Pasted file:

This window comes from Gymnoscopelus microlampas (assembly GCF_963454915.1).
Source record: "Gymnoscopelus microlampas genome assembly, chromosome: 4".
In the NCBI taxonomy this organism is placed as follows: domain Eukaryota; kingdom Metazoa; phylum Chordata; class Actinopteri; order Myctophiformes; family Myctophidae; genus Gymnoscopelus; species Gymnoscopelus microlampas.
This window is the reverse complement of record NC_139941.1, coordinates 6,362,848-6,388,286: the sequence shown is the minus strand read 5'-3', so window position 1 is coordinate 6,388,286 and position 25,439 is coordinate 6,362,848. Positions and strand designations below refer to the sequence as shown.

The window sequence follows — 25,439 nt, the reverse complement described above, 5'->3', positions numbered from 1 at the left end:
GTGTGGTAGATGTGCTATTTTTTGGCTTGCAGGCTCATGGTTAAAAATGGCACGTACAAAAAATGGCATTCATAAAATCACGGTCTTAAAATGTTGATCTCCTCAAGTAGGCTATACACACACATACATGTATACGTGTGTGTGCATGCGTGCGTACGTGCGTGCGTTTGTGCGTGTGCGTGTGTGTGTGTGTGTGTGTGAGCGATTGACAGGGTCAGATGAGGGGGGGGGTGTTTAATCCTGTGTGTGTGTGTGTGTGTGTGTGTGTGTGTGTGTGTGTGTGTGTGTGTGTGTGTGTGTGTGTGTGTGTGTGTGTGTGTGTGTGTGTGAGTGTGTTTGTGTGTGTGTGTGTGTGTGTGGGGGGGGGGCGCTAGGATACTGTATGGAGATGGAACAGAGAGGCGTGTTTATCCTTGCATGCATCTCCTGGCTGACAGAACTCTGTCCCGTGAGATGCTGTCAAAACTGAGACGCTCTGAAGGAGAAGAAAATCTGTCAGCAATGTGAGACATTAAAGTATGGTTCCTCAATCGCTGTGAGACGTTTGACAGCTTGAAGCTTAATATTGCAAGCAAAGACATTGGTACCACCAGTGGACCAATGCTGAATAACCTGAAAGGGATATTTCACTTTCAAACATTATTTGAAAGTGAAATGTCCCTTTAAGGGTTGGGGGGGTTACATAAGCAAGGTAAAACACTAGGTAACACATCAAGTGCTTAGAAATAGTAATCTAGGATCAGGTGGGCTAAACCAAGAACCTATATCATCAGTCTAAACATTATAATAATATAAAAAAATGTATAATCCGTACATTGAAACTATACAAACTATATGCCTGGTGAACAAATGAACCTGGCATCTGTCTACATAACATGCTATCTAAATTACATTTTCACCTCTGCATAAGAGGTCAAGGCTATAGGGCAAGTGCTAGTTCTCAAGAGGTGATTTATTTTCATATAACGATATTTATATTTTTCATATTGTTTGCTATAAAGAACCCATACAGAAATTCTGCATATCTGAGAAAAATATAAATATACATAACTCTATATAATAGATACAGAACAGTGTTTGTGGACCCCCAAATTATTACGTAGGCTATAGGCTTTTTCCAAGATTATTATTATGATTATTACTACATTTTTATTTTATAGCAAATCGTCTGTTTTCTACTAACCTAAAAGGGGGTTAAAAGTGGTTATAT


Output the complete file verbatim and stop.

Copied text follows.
This window comes from Gymnoscopelus microlampas (assembly GCF_963454915.1).
Source record: "Gymnoscopelus microlampas genome assembly, chromosome: 4".
In the NCBI taxonomy this organism is placed as follows: domain Eukaryota; kingdom Metazoa; phylum Chordata; class Actinopteri; order Myctophiformes; family Myctophidae; genus Gymnoscopelus; species Gymnoscopelus microlampas.
This window is the reverse complement of record NC_139941.1, coordinates 6,362,848-6,388,286: the sequence shown is the minus strand read 5'-3', so window position 1 is coordinate 6,388,286 and position 25,439 is coordinate 6,362,848. Positions and strand designations below refer to the sequence as shown.

The window sequence follows — 25,439 nt, the reverse complement described above, 5'->3', positions numbered from 1 at the left end:
GTGTGGTAGATGTGCTATTTTTTGGCTTGCAGGCTCATGGTTAAAAATGGCACGTACAAAAAATGGCATTCATAAAATCACGGTCTTAAAATGTTGATCTCCTCAAGTAGGCTATACACACACATACATGTATACGTGTGTGTGCATGCGTGCGTACGTGCGTGCGTTTGTGCGTGTGCGTGTGTGTGTGTGTGTGTGTGAGCGATTGACAGGGTCAGATGAGGGGGGGGGTGTTTAATCCTGTGTGTGTGTGTGTGTGTGTGTGTGTGTGTGTGTGTGTGTGTGTGTGTGTGTGTGTGTGTGTGTGTGTGTGTGTGTGTGTGTGTGTGAGTGTGTTTGTGTGTGTGTGTGTGTGTGTGGGGGGGGGGCGCTAGGATACTGTATGGAGATGGAACAGAGAGGCGTGTTTATCCTTGCATGCATCTCCTGGCTGACAGAACTCTGTCCCGTGAGATGCTGTCAAAACTGAGACGCTCTGAAGGAGAAGAAAATCTGTCAGCAATGTGAGACATTAAAGTATGGTTCCTCAATCGCTGTGAGACGTTTGACAGCTTGAAGCTTAATATTGCAAGCAAAGACATTGGTACCACCAGTGGACCAATGCTGAATAACCTGAAAGGGATATTTCACTTTCAAACATTATTTGAAAGTGAAATGTCCCTTTAAGGGTTGGGGGGGTTACATAAGCAAGGTAAAACACTAGGTAACACATCAAGTGCTTAGAAATAGTAATCTAGGATCAGGTGGGCTAAACCAAGAACCTATATCATCAGTCTAAACATTATAATAATATAAAAAAATGTATAATCCGTACATTGAAACTATACAAACTATATGCCTGGTGAACAAATGAACCTGGCATCTGTCTACATAACATGCTATCTAAATTACATTTTCACCTCTGCATAAGAGGTCAAGGCTATAGGGCAAGTGCTAGTTCTCAAGAGGTGATTTATTTTCATATAACGATATTTATATTTTTCATATTGTTTGCTATAAAGAACCCATACAGAAATTCTGCATATCTGAGAAAAATATAAATATACATAACTCTATATAATAGATACAGAACAGTGTTTGTGGACCCCCAAATTATTACGTAGGCTATAGGCTTTTTCCAAGATTATTATTATGATTATTACTACATTTTTATTTTATAGCAAATCGTCTGTTTTCTACTAACCTAAAAGGGGGTTAAAAGTGGTTATAT